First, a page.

"Our independence is so much of what we are." Mary Robinson During The Elders' visit to Ireland, Jimmy Carter and Mary Robinson talk to Mary Fitzgerald of The Irish Times about Nelson Mandela's mandate for the group, their unique approach to international diplomacy, and their search for new Elders.
It began with a conversation between British tycoon Richard Branson and musician Peter Gabriel as they flew home after a fundraising concert for a charity run by Nelson Mandela.
Branson had been mulling bringing together a group of world-renowned figures to help tackle issues related to conflict, human rights and development in ways traditional diplomacy could not.
Gabriel had been thinking along similar lines.
By 2007 their idea had come to fruition. That year Nelson Mandela marked his 89th birthday by launching the Elders. The name of the group, Mandela explained, was inspired by the way village elders in Africa have traditionally addressed problems within their communities.
Six years on the 10-strong Elders include Ireland’s former president Mary Robinson, former US president Jimmy Carter, retired UN secretary general Kofi Annan and Archbishop Desmond Tutu.
Mandela remains as an honorary member. Several Elders, including Robinson, Carter, former Finnish president Martti Ahtisaari and former Brazilian president Fernando Henrique Cardoso, are in Dublin today for meetings with President Michael D Higgins, Tánaiste and Minister for Foreign Affairs Eamon Gilmore, European diplomats and NGOs.
The work of the Elders has been described as something close to freelance diplomacy but its members say it is much more.
Free from constraints
The fact the group is free from political, geographical and economic (it is funded by a range of private donors) constraints allows it more agility when dealing with seemingly intractable problems.
“[Our independence] is so much of what we are,” says Robinson. “Mandela said of us: ‘This group can speak freely and boldly, working both publicly and behind the scenes, together they will support courage where there is fear, foster agreement where there is conflict and inspire hope where there is despair’. That is what we try to implement, and I think how we are perceived is part of our added value.”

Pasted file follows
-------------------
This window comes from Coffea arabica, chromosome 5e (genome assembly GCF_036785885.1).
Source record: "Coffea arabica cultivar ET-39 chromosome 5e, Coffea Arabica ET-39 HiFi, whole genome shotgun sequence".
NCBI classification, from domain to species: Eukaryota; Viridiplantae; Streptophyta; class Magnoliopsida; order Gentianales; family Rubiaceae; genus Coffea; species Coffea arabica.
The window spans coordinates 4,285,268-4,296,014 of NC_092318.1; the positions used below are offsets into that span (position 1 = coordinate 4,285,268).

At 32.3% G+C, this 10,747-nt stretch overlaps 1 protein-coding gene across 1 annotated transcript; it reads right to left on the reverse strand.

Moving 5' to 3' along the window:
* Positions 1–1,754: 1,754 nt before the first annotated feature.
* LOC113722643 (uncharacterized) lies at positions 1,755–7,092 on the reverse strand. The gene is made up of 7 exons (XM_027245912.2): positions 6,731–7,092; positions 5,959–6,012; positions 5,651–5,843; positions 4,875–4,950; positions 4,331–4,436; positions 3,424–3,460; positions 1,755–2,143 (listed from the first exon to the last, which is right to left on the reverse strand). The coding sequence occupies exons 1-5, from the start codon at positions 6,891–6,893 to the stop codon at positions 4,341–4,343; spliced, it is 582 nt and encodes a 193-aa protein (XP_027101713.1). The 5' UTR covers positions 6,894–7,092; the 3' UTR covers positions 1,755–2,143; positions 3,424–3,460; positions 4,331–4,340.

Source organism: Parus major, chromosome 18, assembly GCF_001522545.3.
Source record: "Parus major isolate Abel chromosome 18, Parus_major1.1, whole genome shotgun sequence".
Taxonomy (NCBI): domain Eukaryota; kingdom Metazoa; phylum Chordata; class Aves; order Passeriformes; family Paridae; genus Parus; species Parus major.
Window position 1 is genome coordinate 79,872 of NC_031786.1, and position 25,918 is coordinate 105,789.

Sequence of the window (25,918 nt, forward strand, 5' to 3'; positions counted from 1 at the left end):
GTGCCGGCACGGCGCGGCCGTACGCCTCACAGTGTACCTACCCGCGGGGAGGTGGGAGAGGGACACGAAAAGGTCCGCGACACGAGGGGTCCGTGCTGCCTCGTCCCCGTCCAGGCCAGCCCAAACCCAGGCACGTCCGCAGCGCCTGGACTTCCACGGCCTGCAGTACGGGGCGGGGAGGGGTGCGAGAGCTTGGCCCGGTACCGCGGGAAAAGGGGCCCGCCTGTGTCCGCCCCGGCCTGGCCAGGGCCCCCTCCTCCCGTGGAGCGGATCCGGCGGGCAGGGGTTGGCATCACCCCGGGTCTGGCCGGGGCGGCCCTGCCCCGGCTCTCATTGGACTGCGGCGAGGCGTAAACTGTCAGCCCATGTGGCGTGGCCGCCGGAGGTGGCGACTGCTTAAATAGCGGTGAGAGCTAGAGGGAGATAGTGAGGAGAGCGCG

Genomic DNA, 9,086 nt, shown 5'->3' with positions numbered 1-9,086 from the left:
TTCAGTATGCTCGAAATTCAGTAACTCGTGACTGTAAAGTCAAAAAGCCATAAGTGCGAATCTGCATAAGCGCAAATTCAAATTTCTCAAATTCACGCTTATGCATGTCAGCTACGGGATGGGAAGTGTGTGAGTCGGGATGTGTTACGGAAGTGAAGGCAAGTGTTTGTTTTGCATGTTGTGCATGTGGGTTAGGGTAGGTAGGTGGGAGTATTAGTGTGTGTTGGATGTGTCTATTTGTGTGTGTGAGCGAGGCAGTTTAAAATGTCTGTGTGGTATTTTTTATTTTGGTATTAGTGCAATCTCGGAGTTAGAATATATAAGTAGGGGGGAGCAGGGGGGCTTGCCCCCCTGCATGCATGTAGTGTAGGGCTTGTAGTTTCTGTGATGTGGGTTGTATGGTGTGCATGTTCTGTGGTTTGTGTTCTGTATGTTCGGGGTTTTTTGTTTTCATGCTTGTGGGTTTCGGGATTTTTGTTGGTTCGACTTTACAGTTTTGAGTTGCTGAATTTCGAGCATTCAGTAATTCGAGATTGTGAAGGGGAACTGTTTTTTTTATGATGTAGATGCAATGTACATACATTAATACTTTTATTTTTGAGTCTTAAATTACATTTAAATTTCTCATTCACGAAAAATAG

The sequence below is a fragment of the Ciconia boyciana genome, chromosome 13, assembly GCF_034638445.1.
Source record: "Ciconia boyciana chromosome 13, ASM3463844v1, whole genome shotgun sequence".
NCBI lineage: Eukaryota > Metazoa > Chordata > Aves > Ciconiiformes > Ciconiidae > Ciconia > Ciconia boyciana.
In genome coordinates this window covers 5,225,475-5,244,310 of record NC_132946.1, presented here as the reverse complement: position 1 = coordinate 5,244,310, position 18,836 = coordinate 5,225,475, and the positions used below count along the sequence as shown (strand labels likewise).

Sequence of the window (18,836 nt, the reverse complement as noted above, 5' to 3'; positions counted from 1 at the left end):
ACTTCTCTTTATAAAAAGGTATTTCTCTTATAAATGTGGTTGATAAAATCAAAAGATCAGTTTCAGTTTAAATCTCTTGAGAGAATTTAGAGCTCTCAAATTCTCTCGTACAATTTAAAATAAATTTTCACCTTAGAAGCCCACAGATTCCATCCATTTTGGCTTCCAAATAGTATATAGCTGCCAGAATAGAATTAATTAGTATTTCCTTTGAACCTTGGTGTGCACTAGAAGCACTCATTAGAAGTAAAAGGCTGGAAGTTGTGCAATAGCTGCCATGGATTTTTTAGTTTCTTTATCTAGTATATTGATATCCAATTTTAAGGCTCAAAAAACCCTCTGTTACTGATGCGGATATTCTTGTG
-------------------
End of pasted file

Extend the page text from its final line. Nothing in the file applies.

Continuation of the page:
That underlying philosophy has informed the Elders’ work in the Middle East, where they have focused particularly on the Israeli-Palestinian conflict and, more recently, the pangs of post-Mubarak Egypt; Sudan, where they have worked on the conflict in Darfur and South Sudan; and North Korea.
“Part of the reason why we can make an impact is that we will speak to all parties,” says Robinson. “So we speak to Hamas which many won’t do, and in North Korea we sought – and did – open up space to address both the issue of hunger and food insecurity but also the need for talks on the nuclear issue.”
Carter stresses that the Elders seek to find a gap in the existing architecture of international diplomacy which their unique approach can fill.
“We are quite cautious about...making sure that we fit in and don’t duplicate or challenge official efforts that are being made in the same arena.”
How does such a diverse group of prominent individuals, each with a very different personal and political history, work together?
Carter acknowledges it took time to finesse.
“I would say it took three or four years before we became fully acquainted with each other and learned the individual efforts we are undertaking on our own, and then we tried to ascertain during that time how to help each other,” he says.
“Now we have developed a very compatible relationship – we understand each other’s idiosyncrasies and common values.”
He notes the Elders have never made a final decision that was not unanimous. “If one member disagrees strongly, the others try to accommodate that disagreement. So far it has been a very harmonious relationship,” he adds.
Robinson agrees: “It’s quite an extraordinary group...there is a great sense of a bond of friendship and fellowship as we work. We work on terribly difficult issues but it helps that we can also have some humour, some warmth and great compassion for the issues we address.”
When individual members of the Elders take up separate roles, such as veteran Algerian diplomat Lakhdar Brahimi’s current position as UN and Arab League envoy to Syria and Robinson’s new post as UN special envoy to Africa’s troubled Great Lakes region, they consult with the group and seek advice from other members.
“It is a great help to be able to consult...to bring them up to date and see if they can help in any way,” says Robinson. “They are very supportive.”
The Elders hope to add two or more new members soon. “We like to have an equal division between men and women, and as wide a geographical arena as possible, with every region of the world involved as best we can,” says Carter.
Robinson sums up the criteria thus: “A strong moral integrity, a strong sense of the values that the Elders seek to put forward – of peace, human rights and sustainable development – and with the courage to speak very boldly and if necessary to criticise those who are in a position to take more responsibility and are not doing so.”
She emphasises the Elders’ belief that they must also engage with wider society. During their Dublin visit they will hold a roundtable discussion with a group of young people from Northern Ireland. “We don’t just talk, as we must, publicly and privately with leaders, we also try to link particularly with young people, women and girls, and groups that need to feel that the Elders care.”